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Davis, California

Friday, May 24, 2024

UC Davis fined for polluting Putah Creek

UC Davis, renowned for its strength in the environmental sciences, is guilty of polluting Putah Creek.

The Central Valley Water Board fined the university $78,000 for 34 violations over an eight-year period dating back to 2000. The violations were for excessive levels of aluminum, chlorine, copper, cyanide, coliform, salinity, sediment and acidity.

UC Davis will not contest the fines, said Andy Fell, a spokesperson for the university. The campus attributes 12 of the violations to major storms and has since upgraded its wastewater treatment plant, Fell said.

David Phillips, UC Davis’ interim director of utilities, said the wastewater treatment plant is state-of-the-art, relying on a mix of mechanical, biological and chemical treatments. The violations are minor, he said.

“We literally test our water several thousand times each year and there’s [a few] occasions over the last eight years where there’s been permit violations,” Phillips said. “None of these things pose any kind of real threat to human health or environment and the vast majority of them are very old.”

Beginning in 2000, the water board began assessing automatic penalties for pollution levels that exceed the permitted amount. UC Davis’ penalties backlogged over the last eight years, Fell said.

The Central Valley Water Board could not be reached for comment by press time.

The chemicals in the creek may have come from campus labs that did not dispose chemicals properly, Fell said. But in other cases, “there is no explanation where they came from,” he said.

The university has since upgraded its wastewater treatment plant and will reinforce proper chemical disposal policies, Fell said.

“We think most of these problems have been addressed,” he said.

Last year, the campus invested $20 million in its 8-year-old plant to keep pace with campus growth and improve treatment technology, Phillips said.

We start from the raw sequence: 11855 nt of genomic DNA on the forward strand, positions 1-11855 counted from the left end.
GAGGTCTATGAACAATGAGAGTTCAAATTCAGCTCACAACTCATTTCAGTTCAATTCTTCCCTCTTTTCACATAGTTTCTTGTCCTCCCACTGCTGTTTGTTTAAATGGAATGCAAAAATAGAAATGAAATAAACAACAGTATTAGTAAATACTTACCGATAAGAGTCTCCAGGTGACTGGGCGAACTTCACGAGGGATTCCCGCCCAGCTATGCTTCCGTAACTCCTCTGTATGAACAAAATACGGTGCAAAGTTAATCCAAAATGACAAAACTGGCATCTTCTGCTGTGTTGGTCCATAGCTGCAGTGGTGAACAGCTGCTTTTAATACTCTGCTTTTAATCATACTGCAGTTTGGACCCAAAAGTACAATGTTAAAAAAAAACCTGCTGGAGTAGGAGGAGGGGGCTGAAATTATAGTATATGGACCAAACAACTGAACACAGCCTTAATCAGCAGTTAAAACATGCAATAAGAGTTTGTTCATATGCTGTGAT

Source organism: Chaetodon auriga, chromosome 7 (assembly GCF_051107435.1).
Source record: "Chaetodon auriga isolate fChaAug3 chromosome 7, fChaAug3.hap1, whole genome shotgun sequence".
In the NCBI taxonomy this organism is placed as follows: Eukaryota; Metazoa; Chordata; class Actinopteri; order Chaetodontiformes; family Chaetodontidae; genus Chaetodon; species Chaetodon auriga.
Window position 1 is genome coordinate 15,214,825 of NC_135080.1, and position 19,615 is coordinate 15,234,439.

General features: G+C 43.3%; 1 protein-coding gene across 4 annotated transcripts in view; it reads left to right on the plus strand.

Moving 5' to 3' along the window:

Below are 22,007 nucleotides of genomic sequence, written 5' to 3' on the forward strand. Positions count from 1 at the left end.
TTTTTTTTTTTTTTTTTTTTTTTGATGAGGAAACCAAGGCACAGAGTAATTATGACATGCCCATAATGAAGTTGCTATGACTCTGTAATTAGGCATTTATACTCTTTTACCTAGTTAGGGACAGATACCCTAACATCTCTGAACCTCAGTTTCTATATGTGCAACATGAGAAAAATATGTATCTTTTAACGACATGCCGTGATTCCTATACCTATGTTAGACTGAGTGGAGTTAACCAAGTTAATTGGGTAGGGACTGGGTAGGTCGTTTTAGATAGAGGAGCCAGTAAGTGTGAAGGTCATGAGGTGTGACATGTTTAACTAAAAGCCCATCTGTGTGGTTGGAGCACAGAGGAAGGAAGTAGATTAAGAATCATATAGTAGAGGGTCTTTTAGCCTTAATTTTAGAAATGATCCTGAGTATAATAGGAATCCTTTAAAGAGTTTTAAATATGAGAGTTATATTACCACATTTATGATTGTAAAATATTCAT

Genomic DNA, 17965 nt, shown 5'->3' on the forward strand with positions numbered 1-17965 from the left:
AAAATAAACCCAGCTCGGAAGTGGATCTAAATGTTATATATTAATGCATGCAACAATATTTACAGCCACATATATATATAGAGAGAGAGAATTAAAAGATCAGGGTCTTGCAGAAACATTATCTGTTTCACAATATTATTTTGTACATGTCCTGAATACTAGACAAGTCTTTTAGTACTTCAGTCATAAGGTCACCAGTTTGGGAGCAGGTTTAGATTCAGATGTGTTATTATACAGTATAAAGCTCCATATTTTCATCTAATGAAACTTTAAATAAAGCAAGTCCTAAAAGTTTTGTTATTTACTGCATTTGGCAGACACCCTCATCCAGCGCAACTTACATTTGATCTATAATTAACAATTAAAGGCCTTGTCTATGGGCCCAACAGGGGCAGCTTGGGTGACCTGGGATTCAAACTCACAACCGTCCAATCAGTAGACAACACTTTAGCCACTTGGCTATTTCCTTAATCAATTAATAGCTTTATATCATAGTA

In the treatment process, the water passes through a screen into an oxidation ditch and then into a large tank where heavy material settles out, Phillips said. Next, cleaner water is pumped on top of the wastewater and then flows through a series of filters. The water is finally disinfected with ultraviolet light – a new technology that replaces sand, Phillips said.

“By the time we’re done, the treated water meets the state’s highest standard and the water could be used for any purpose,” he said.

Some of the pollution limits the campus exceeded have since been increased as a result of new studies, Phillips said. For example, the limit for aluminum was 87 parts per billion, and the water board detected 141 parts per billion, he said. But the new standard is 200 parts per billion, Phillips said.

“The numbers for metals are still a matter of debate,” he said.

Many people have the misconception that water treatment has to be more vigorous at a university that handles dangerous chemicals, Phillips said. In reality, tests of water coming into the UC Davis plant have shown that it’s cleaner than water entering a city treatment plant, he said.

“We have a lot better control and better education on the campus,” he said.

But not everyone is so quick to dismiss UC Davis’ violations as minor and few and far between.

“We at UCD come out looking like sanctimonious hypocrites,” said Bill Casey, a UC Davis professor of hydrology and soil science, in an e-mail.

“UCD has been smugly claiming a special voice in environmental matter across the state, but treats Putah Creek as a dumping ground,” Casey said, who specializes in the geochemistry of water pollution.

However, the university believes all of the problems have been addressed, Phillips said.

“The campus has made a huge investment in wastewater treatment. As managers of that plant, we consider ourselves to be on the cutting edge of the plant,” Phillips said. “All of those things have been corrected and I think we’re in a really good position to serve the campus without any violations.”

The 70-mile long Putah Creek begins at Cobb Mountain and ends just south of the community of El Macero, according to the U.S. Geological Survey. It flows through the UC Davis Arboretum and is a popular fishing and boating destination.


PATRICK McCARTNEY can be reached at campus@californiaaggie.com.


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